Cannes 2024: Ones to watch

Posted on May 31, 2024 by David Williams, Isabel Moir, James Calver, Mikaela Smith

Categories: Festival Reports

The ICO team shares some of their highlights from this year’s Cannes Film Festival, including new work by Payal Kapadia, Sean Baker and Rungano Nyoni.

James Calver, Projects and Events Officer

Black Dog (dir. Guan Hu)

A man sits on a motorbike in the desert, with a small dog in a side car

Selecting Cannes titles based on potential Palm Dog winners wasn’t guaranteed to garner the best results, but in the case of Black Dog I couldn’t have been more surprised. The film was sold in the programme as a dramatic tale of an ex-convict readjusting to society with the help of a canine companion, the titular black dog, but what it develops into is a neo-western of grand scale that doesn’t lose its dramatic or comedic edge throughout.

The tale is set in the northwest of China in 2008, the upcoming Olympics looming over a city on the edge of the Gobi desert. It’s a city that is clearly feeling the ramifications of being so distanced from the fanfare in Beijing. As we follow the protagonist Lang (Eddie Peng) on his return to the city, he walks by desolate building after desolate building, and it’s amongst this barrenness that he meets his four-legged friend Xin for the first time.

Director Guan Hu uses this tale of the bond between Lang and Xin to detail the effect that the ever-looming state has had on the city. In order to renovate the city, the majority of structures are being razed, forcing most of the population out of their homes. With a lack of funding for police and security, wild dogs have taken over most of the city and the surrounding area. It’s a city that’s falling apart, but whose population seems mostly unphased, as if this is second nature to them.

Lang is almost silent for the entirety of the film – not because he can’t speak, but because he chooses not to. It’s a role that requires subtlety and Peng delivers. He’s also well suited to the faster-paced action sequences that are dotted throughout, all of which are shot with a frantic rhythm that helps disrupt the pace and keep audiences engaged. A wry smile on occasion says much more than any dialogue ever could, and whilst this may put some people off it’s a restrained creative decision that echoes back to classic westerns.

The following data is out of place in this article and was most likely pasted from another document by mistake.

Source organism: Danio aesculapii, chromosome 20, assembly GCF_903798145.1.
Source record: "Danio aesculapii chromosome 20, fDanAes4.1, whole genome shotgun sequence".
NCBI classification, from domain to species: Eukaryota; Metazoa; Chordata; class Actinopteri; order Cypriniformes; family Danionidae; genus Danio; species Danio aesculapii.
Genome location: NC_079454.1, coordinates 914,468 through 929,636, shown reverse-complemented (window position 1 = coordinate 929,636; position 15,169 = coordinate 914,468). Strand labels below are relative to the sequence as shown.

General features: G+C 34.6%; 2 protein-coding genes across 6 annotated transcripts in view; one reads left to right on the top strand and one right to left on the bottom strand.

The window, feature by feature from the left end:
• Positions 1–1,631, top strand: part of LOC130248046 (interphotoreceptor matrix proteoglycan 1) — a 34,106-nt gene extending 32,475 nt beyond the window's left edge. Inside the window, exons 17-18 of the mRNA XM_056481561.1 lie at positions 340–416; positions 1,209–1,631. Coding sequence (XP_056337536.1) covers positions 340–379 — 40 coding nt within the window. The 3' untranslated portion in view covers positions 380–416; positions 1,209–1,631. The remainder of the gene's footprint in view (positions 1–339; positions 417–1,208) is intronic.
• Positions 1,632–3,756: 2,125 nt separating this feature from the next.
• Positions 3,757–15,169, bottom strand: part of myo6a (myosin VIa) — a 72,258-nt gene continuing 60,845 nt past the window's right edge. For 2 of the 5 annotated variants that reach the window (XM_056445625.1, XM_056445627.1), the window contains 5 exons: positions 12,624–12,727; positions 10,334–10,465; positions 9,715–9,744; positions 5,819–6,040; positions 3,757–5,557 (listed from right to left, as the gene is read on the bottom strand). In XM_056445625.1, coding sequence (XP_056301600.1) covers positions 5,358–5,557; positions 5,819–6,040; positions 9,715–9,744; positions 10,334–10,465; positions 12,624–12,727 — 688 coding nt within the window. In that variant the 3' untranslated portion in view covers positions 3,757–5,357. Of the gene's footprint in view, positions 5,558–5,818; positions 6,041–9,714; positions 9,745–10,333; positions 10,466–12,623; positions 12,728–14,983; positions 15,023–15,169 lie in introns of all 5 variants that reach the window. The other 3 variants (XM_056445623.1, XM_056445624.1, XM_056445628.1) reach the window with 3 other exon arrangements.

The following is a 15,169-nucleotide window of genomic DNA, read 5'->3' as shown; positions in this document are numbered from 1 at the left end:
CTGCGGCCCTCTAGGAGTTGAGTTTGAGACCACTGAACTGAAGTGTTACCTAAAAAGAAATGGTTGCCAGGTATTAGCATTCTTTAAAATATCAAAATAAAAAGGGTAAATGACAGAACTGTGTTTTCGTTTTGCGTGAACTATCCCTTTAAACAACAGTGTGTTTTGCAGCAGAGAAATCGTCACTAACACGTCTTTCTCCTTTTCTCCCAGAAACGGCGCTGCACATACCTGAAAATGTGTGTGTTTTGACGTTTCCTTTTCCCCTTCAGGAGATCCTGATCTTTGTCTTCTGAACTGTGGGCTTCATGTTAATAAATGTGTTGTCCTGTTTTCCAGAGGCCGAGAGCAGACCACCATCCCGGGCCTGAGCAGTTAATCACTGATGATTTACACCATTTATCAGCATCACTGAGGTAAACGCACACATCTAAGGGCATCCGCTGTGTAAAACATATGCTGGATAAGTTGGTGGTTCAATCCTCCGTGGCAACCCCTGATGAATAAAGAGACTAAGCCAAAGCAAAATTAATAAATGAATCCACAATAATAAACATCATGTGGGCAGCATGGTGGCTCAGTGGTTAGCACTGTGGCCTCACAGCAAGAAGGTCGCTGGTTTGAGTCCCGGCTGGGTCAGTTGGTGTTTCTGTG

To top it all off, there are some magnificent pooch performances running alongside all of this, especially from Xin, who has his own outstanding action sequences, pushing a canine performance as far as I’ve seen. Somehow, it didn’t end up winning the Palm Dog (an injustice I feel very passionately about), but its merits were recognised when it was voted as the best film in this year’s Un Certain Regard selection – an award which will hopefully encourage a distributor to bring this to UK screens.

Isabel Moir, Film Programmer

All We Imagine As Light (dir. Payal Kapadia)

A woman looks intently at a younger woman who peers at an orange object in her hands

I was a huge fan of Payal Kapadia’s first feature, A Night of Knowing Nothing, which the ICA distributed in 2022. Therefore I was very excited to see All We Imagine As Light included in this year’s competition. The inclusion of Kapadia’s second film marks India’s first Cannes competition title in 30 years. The film is a beautifully poetic portrait of two female nurses navigating work, friendship, and their love lives in present-day Mumbai. It also captures the uncertainty of being young and what the future holds for both of these characters as they challenge cultural traditions from previous generations. Although Kapadia’s debut creatively combines nonfiction with narrative, her new work is her first scripted feature.

The delivery of the film is incredibly intimate as the central performances capture the closeness and feeling of sisterhood between the two women, wonderfully played by actors Divya Prabha and Kani Kusruti. UK audiences will also get to see Kani Kusruti in Girls Will Be Girls, which Modern Films will release later this year.